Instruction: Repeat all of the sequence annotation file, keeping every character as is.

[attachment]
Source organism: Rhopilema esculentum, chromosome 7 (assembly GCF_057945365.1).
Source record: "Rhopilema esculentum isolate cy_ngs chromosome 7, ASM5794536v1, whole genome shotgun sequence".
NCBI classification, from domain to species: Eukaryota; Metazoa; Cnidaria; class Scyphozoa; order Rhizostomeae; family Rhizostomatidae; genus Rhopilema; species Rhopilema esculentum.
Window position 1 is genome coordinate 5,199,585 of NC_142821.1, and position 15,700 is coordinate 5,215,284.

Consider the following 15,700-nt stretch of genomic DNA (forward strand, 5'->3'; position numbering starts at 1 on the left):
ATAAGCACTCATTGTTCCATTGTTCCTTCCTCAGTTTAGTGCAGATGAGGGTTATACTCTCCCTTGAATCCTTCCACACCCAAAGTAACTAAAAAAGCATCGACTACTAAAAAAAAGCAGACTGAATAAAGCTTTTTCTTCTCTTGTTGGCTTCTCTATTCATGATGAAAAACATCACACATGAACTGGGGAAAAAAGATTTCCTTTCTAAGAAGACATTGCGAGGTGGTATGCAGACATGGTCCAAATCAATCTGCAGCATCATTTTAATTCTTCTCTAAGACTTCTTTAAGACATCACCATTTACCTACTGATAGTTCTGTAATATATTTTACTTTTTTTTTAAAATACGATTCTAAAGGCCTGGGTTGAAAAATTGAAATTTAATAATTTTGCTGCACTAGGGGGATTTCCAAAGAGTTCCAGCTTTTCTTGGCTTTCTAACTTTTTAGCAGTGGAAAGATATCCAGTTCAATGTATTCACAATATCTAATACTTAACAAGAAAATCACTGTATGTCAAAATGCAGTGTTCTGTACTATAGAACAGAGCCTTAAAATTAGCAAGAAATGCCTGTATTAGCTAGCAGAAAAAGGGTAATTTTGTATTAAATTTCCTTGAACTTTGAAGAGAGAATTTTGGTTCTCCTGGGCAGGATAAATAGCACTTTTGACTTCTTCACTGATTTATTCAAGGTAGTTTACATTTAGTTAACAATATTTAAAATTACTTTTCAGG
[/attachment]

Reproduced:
Source organism: Rhopilema esculentum, chromosome 7 (assembly GCF_057945365.1).
Source record: "Rhopilema esculentum isolate cy_ngs chromosome 7, ASM5794536v1, whole genome shotgun sequence".
NCBI classification, from domain to species: Eukaryota; Metazoa; Cnidaria; class Scyphozoa; order Rhizostomeae; family Rhizostomatidae; genus Rhopilema; species Rhopilema esculentum.
Window position 1 is genome coordinate 5,199,585 of NC_142821.1, and position 15,700 is coordinate 5,215,284.

Consider the following 15,700-nt stretch of genomic DNA (forward strand, 5'->3'; position numbering starts at 1 on the left):
ATAAGCACTCATTGTTCCATTGTTCCTTCCTCAGTTTAGTGCAGATGAGGGTTATACTCTCCCTTGAATCCTTCCACACCCAAAGTAACTAAAAAAGCATCGACTACTAAAAAAAAGCAGACTGAATAAAGCTTTTTCTTCTCTTGTTGGCTTCTCTATTCATGATGAAAAACATCACACATGAACTGGGGAAAAAAGATTTCCTTTCTAAGAAGACATTGCGAGGTGGTATGCAGACATGGTCCAAATCAATCTGCAGCATCATTTTAATTCTTCTCTAAGACTTCTTTAAGACATCACCATTTACCTACTGATAGTTCTGTAATATATTTTACTTTTTTTTTAAAATACGATTCTAAAGGCCTGGGTTGAAAAATTGAAATTTAATAATTTTGCTGCACTAGGGGGATTTCCAAAGAGTTCCAGCTTTTCTTGGCTTTCTAACTTTTTAGCAGTGGAAAGATATCCAGTTCAATGTATTCACAATATCTAATACTTAACAAGAAAATCACTGTATGTCAAAATGCAGTGTTCTGTACTATAGAACAGAGCCTTAAAATTAGCAAGAAATGCCTGTATTAGCTAGCAGAAAAAGGGTAATTTTGTATTAAATTTCCTTGAACTTTGAAGAGAGAATTTTGGTTCTCCTGGGCAGGATAAATAGCACTTTTGACTTCTTCACTGATTTATTCAAGGTAGTTTACATTTAGTTAACAATATTTAAAATTACTTTTCAGG